My bike wasn’t ready today, after all. I miss it.
Wednesday 20th May
Hurray, hurray, it’s a sunny day! I was able to do my yoga practice in the garden, which is one of the best things for my mind, body and soul. And my bike is fixed. Yay!
I’m researching veggie korma recipes, my friend who fixed the bike is a vegetarian who is partial to a korma, but I’ve never made one before as I prefer a bit more spice in my curries.
Thursday 21st May
Most of the time these days I’m just getting on with life and focussing on being practical; keeping mind, body and spirit together, trying to earn a living, keeping a sense of humour, and not thinking too much about the future. But every so often, like this morning when I sat for meditation, I am struck by the utter bizarreness and enormity of the predictable yet unexpected situation we find ourselves in. Each time that happens, I feel a surge of gratitude and relief that I have meditation and yoga in my life. I don’t know what I’d do without my daily practice and I know others who feel similarly about their daily wild swim, or run, or whatever.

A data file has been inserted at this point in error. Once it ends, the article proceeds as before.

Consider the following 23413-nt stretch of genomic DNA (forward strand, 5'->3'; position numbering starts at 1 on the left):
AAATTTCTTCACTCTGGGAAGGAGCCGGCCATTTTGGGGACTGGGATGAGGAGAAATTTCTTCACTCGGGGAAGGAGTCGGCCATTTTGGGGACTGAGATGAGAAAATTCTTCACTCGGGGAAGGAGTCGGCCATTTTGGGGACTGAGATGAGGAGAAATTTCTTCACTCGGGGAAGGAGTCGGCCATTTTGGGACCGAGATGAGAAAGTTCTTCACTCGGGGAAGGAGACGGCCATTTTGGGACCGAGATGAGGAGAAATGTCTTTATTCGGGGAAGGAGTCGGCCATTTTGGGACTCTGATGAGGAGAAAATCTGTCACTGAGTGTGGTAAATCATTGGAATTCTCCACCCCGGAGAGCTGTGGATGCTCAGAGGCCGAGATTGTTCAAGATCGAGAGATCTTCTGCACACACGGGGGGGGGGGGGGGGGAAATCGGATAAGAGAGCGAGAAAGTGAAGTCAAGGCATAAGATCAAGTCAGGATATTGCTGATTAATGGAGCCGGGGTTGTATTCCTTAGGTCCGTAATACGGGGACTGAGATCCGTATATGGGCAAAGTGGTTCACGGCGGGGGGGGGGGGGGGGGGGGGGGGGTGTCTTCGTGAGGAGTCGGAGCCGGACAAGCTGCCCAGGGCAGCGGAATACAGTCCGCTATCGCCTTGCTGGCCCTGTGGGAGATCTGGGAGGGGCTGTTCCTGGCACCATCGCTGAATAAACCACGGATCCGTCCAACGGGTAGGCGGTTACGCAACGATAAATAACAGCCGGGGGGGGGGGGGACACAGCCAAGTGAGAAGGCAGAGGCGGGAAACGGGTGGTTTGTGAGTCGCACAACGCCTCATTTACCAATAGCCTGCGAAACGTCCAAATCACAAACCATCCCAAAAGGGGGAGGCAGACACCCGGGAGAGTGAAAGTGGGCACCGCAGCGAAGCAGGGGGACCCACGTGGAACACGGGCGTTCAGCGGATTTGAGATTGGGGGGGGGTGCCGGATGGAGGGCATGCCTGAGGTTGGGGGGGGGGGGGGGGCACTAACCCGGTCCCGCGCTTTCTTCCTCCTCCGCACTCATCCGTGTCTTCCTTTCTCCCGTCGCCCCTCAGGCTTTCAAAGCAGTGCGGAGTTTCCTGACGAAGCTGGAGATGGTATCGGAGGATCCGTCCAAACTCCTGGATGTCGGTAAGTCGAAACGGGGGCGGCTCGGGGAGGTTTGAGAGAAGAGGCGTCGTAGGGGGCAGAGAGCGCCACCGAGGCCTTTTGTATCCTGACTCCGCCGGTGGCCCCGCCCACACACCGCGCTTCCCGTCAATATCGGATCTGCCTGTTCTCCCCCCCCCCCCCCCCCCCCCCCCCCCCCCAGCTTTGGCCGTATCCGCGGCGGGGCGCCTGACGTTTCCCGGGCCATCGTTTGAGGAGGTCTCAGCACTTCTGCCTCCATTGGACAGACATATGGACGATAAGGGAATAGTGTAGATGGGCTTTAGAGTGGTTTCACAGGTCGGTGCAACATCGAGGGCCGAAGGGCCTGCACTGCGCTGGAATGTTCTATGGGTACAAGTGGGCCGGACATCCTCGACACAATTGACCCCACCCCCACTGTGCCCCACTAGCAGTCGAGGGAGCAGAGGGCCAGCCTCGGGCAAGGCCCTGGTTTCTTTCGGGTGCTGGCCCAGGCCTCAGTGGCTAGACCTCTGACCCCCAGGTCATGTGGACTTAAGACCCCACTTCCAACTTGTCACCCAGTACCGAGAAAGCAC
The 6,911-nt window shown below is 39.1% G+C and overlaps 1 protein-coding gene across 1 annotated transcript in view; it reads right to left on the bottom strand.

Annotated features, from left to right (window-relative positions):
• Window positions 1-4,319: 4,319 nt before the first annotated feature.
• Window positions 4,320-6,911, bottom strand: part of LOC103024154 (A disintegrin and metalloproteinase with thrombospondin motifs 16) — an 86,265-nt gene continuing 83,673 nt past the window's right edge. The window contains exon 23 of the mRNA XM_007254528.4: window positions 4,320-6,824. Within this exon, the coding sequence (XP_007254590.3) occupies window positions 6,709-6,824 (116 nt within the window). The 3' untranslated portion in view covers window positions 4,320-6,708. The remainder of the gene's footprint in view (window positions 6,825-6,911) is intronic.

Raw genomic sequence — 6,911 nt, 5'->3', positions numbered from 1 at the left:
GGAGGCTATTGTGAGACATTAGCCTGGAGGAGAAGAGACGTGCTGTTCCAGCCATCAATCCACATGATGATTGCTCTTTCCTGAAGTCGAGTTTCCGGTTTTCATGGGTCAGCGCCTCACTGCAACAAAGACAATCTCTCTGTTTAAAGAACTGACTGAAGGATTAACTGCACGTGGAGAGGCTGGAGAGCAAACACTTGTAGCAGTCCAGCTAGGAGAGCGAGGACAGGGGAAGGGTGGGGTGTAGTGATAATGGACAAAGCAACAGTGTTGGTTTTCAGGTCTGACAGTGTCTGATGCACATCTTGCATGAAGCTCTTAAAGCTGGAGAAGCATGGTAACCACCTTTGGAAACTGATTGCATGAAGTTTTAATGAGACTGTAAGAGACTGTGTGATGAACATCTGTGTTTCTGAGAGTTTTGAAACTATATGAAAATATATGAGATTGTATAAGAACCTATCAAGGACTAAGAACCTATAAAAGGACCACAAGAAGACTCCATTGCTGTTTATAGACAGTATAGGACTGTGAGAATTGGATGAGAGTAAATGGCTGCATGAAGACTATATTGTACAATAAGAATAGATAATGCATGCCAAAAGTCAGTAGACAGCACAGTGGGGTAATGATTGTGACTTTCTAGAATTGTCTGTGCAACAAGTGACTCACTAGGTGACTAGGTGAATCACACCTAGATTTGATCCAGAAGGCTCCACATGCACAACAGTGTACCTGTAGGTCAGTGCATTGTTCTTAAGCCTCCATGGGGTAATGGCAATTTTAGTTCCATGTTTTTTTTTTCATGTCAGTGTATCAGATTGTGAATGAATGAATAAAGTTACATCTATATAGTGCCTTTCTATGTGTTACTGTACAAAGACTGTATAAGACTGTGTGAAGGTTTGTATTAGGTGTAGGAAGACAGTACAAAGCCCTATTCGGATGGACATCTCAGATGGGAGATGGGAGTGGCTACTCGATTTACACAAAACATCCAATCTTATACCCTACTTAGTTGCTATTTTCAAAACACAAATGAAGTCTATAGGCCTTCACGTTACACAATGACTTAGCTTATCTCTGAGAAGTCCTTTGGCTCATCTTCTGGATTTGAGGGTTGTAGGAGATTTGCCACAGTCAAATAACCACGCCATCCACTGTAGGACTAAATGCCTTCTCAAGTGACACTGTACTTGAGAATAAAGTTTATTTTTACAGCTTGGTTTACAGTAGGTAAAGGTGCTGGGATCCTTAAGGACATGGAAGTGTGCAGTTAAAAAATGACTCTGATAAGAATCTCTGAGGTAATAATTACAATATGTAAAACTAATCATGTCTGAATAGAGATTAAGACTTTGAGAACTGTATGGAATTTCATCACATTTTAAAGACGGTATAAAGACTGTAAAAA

It’s world meditation day, a fact I wasn’t aware of till nearly five o’clock in the afternoon. Five in the afternoon reminds me of a poem by Federico Garcia Lorca, the great Spanish poet. Years ago I watched an excellent film of the same name, about a young woman in Kabul covertly attending school against her father’s wishes, and was amazed to learn afterwards that the title was inspired by Lorca’s poem!